available, make it possible to find solutions with little or no searching. For example, someone who knows the calculus finds the maximum of a function by applying a known algorithm (taking the derivative and setting it equal to zero). To continue the assessment analogy, strong methods are often measured by such tests as the SAT II. Paradoxically, although one of the hallmarks of expertise is access to a vast store of strong methods in a particular domain, both children and scientists fall back on their repertoire of weak methods when faced with truly novel problems (Klahr and Simon, 1999).

Schemas and the Organization of Knowledge

Although weak methods remain the last resort when one is faced with novel situations, people generally strive to interpret situations so that they can apply schemas—previously learned and somewhat specialized techniques (i.e., strong methods) for organizing knowledge in memory in ways that are useful for solving problems. Schemas help people interpret complex data by weaving them into sensible patterns. A schema may be as simple as “Thirty days hath September” or more complex, such as the structure of a chemical formula. Schemas help move the burden of thinking from working memory to long-term memory. They enable competent performers to recognize situations as instances of problems they already know how to solve; to represent such problems accurately, according to their meaning and underlying principles; and to know which strategies to use to solve them.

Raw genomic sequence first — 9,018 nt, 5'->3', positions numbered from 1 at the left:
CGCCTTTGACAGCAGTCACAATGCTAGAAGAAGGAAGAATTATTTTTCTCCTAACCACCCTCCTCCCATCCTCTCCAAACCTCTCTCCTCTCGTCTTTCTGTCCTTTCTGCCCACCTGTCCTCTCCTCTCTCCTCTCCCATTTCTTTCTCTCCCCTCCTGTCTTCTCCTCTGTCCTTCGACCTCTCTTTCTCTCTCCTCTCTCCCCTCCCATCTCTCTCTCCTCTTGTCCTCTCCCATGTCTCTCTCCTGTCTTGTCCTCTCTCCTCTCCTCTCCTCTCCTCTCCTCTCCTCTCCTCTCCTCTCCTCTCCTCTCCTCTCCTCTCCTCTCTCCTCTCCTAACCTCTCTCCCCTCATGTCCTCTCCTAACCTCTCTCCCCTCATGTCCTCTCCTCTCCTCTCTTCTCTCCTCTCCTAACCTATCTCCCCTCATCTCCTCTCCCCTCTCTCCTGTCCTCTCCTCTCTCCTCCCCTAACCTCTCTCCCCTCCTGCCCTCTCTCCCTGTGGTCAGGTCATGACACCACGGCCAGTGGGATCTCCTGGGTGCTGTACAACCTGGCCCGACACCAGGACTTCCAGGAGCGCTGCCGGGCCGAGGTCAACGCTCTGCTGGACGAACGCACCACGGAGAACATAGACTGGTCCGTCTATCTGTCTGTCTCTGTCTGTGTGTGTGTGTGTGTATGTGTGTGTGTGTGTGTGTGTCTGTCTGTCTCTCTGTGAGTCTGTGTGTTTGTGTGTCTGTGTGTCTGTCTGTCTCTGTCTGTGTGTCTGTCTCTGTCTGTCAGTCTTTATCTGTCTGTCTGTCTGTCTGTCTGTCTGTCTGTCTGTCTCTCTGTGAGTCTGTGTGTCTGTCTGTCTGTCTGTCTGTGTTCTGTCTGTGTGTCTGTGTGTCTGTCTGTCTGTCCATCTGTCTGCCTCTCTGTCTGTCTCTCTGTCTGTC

This idea has a very old history. In fact, the term schema was introduced more than 50 years ago to describe techniques people use to reconstruct stories from a few, partially remembered cues (Bartlett, 1932). The modern study of problem solving has carried this idea much further. Cheng and Holyoak’s (1985) study of schematic problem solving in logic is a good example. It is well known that people have a good deal of trouble with the implication relationship, often confusing “A implies B” with the biconditional relationship “A implies B, and B implies A” (Wason and Johnson-Laird, 1972). Cheng and Holyoak showed that people are quite capable of solving an implication problem if it is rephrased as a narrative schema that means something to them. An example is the “permission schema,” in which doing A implies that one has received permission to do B; to cite a specific case, “Drinking alcoholic beverages openly implies that one is of a legal age to do so.” Cheng and Holyoak pointed out that college students who have trouble dealing with abstract A implies B relationships have no trouble understanding implication when it is recast in the context of “permission to drink.”

The existence of problem-solving schemas has been demonstrated in a wide variety of contexts. For instance, Siegler and colleagues have shown



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